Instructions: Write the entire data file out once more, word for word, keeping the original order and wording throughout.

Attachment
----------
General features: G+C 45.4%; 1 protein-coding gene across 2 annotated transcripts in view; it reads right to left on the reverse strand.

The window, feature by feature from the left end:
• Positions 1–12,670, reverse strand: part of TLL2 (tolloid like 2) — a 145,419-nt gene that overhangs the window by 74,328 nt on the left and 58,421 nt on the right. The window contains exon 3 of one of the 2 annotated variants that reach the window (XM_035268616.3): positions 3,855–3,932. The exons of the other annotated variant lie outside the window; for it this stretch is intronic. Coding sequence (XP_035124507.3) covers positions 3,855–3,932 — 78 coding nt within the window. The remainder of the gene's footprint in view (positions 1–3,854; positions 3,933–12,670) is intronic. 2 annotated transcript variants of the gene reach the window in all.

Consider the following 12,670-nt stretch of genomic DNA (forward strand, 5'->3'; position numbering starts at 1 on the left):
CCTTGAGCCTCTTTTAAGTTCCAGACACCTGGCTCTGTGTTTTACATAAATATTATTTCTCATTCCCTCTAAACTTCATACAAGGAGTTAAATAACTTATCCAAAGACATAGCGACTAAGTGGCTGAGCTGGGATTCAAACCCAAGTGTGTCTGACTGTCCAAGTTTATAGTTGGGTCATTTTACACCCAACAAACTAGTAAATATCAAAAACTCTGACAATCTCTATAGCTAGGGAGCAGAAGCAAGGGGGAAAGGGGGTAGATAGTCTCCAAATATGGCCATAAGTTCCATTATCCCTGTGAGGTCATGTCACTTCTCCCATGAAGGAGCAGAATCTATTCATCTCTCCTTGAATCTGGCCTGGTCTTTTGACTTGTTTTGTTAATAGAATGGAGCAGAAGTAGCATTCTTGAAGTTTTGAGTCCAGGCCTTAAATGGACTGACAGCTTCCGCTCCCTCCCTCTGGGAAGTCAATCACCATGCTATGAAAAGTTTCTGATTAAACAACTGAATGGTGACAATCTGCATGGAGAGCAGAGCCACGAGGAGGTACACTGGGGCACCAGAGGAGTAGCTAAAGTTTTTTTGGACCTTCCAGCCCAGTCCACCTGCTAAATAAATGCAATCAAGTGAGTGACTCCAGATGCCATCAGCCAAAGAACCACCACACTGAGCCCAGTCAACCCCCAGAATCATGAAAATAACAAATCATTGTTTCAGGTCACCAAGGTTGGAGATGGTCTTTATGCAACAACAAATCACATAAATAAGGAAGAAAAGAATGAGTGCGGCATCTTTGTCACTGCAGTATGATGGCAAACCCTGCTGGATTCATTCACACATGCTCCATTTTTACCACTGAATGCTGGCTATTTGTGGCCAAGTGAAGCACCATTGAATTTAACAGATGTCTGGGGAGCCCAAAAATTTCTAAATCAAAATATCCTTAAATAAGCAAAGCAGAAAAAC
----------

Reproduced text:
General features: G+C 45.4%; 1 protein-coding gene across 2 annotated transcripts in view; it reads right to left on the reverse strand.

The window, feature by feature from the left end:
• Positions 1–12,670, reverse strand: part of TLL2 (tolloid like 2) — a 145,419-nt gene that overhangs the window by 74,328 nt on the left and 58,421 nt on the right. The window contains exon 3 of one of the 2 annotated variants that reach the window (XM_035268616.3): positions 3,855–3,932. The exons of the other annotated variant lie outside the window; for it this stretch is intronic. Coding sequence (XP_035124507.3) covers positions 3,855–3,932 — 78 coding nt within the window. The remainder of the gene's footprint in view (positions 1–3,854; positions 3,933–12,670) is intronic. 2 annotated transcript variants of the gene reach the window in all.

Consider the following 12,670-nt stretch of genomic DNA (forward strand, 5'->3'; position numbering starts at 1 on the left):
CCTTGAGCCTCTTTTAAGTTCCAGACACCTGGCTCTGTGTTTTACATAAATATTATTTCTCATTCCCTCTAAACTTCATACAAGGAGTTAAATAACTTATCCAAAGACATAGCGACTAAGTGGCTGAGCTGGGATTCAAACCCAAGTGTGTCTGACTGTCCAAGTTTATAGTTGGGTCATTTTACACCCAACAAACTAGTAAATATCAAAAACTCTGACAATCTCTATAGCTAGGGAGCAGAAGCAAGGGGGAAAGGGGGTAGATAGTCTCCAAATATGGCCATAAGTTCCATTATCCCTGTGAGGTCATGTCACTTCTCCCATGAAGGAGCAGAATCTATTCATCTCTCCTTGAATCTGGCCTGGTCTTTTGACTTGTTTTGTTAATAGAATGGAGCAGAAGTAGCATTCTTGAAGTTTTGAGTCCAGGCCTTAAATGGACTGACAGCTTCCGCTCCCTCCCTCTGGGAAGTCAATCACCATGCTATGAAAAGTTTCTGATTAAACAACTGAATGGTGACAATCTGCATGGAGAGCAGAGCCACGAGGAGGTACACTGGGGCACCAGAGGAGTAGCTAAAGTTTTTTTGGACCTTCCAGCCCAGTCCACCTGCTAAATAAATGCAATCAAGTGAGTGACTCCAGATGCCATCAGCCAAAGAACCACCACACTGAGCCCAGTCAACCCCCAGAATCATGAAAATAACAAATCATTGTTTCAGGTCACCAAGGTTGGAGATGGTCTTTATGCAACAACAAATCACATAAATAAGGAAGAAAAGAATGAGTGCGGCATCTTTGTCACTGCAGTATGATGGCAAACCCTGCTGGATTCATTCACACATGCTCCATTTTTACCACTGAATGCTGGCTATTTGTGGCCAAGTGAAGCACCATTGAATTTAACAGATGTCTGGGGAGCCCAAAAATTTCTAAATCAAAATATCCTTAAATAAGCAAAGCAGAAAAAC